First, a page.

Actually Machina Arcana does this really well too. Self contained stories that can be played as a continuing arc and I hear the writing in the new expansion is going to be fire! ON KICKSTARTER SEPTEMBER 22!!! :D
Andi Lennon's Avatar
Andi Lennon replied the topic: #313940 09 Sep 2020 22:02

Msample wrote: TAINTED FAIL should have been the name of this review, LOL. I was surprised to see it got 3 stars after reading it to be honest.


Haha I considered that for about a picosecond but it's way too obvious. Other contenders were 'Coke Fuelled Bryan Ferry Solo Album spirals out of control' and 'WICKED ZOOT!'

In the end the length of the subtitle put paid to any crap witticisms.

As far as the star rating I have to say I reeeaaaally hate having to provide one. I don't think anyone is served by condensing analysis into an arbitrary binary metric. In awarding it three stars i was accounting for the quality of components and writing, the ambition and the fact that i acknowledge it may well work better for others than it did for me. You'll see me hand out a lot of three star reviews! But the text should do the talking :)
Jexik's Avatar
Jexik replied the topic: #313941 09 Sep 2020 22:12

Andi Lennon wrote: As far as the star rating I have to say I reeeaaaally hate having to provide one. I don't think anyone is served by condensing analysis into an arbitrary binary metric. In awarding it three stars i was accounting for the quality of components and writing, the ambition and the fact that i acknowledge it may well work better for others than it did for me. You'll see me hand out a lot of three star reviews! But the text should do the talking :)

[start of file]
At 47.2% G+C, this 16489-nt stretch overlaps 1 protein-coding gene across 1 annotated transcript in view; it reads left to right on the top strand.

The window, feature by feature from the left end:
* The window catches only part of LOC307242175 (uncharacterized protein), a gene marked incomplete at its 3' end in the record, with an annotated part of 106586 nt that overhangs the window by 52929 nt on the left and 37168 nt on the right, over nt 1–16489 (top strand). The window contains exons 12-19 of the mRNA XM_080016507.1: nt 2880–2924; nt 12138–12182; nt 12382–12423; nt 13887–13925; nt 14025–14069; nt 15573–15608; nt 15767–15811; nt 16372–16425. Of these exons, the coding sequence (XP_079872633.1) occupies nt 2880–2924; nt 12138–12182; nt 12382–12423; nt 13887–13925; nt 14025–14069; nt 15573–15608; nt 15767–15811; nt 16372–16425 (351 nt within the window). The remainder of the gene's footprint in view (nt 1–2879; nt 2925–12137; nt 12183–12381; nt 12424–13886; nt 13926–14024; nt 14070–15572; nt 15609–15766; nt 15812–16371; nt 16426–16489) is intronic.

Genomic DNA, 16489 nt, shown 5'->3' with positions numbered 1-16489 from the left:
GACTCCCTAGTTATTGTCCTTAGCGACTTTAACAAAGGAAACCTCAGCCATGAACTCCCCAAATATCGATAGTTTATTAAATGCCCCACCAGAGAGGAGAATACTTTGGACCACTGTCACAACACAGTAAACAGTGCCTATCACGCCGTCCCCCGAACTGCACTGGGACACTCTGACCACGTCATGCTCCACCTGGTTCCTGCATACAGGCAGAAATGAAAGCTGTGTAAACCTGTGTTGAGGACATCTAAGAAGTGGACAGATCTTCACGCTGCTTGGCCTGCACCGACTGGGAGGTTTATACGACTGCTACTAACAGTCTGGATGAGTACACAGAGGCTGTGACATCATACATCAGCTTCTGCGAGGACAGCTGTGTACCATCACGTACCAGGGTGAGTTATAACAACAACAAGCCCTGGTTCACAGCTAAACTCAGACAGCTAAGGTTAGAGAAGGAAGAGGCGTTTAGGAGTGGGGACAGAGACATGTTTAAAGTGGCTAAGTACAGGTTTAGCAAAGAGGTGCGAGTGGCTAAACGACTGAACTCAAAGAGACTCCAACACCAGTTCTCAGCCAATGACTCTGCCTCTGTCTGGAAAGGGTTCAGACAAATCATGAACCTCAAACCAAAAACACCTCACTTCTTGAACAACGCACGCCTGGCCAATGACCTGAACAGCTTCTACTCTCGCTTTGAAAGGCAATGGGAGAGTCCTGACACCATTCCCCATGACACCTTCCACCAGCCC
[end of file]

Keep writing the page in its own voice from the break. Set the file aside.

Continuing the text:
I feel like a 2 star rating might have the unfortunate effect of having people skip the review entirely. "Oh, this is bad? I guess I don't need to worry about it then." A 3 is more like, "tell me more about this almost-there game." It definitely seems like you wanted to like this one.
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Andi Lennon replied the topic: #313942 09 Sep 2020 22:34

Jexik wrote:

Andi Lennon wrote: As far as the star rating I have to say I reeeaaaally hate having to provide one. I don't think anyone is served by condensing analysis into an arbitrary binary metric. In awarding it three stars i was accounting for the quality of components and writing, the ambition and the fact that i acknowledge it may well work better for others than it did for me. You'll see me hand out a lot of three star reviews! But the text should do the talking :)


I feel like a 2 star rating might have the unfortunate effect of having people skip the review entirely. "Oh, this is bad? I guess I don't need to worry about it then." A 3 is more like, "tell me more about this almost-there game." It definitely seems like you wanted to like this one.


I really did man, especially after how much I spent on it and how long I waited for it to arrive.

A grim themed adventure game with CYOA elements and tactical combat? HOOK IT TO MY VEINS!

Alas, a cautionary tale.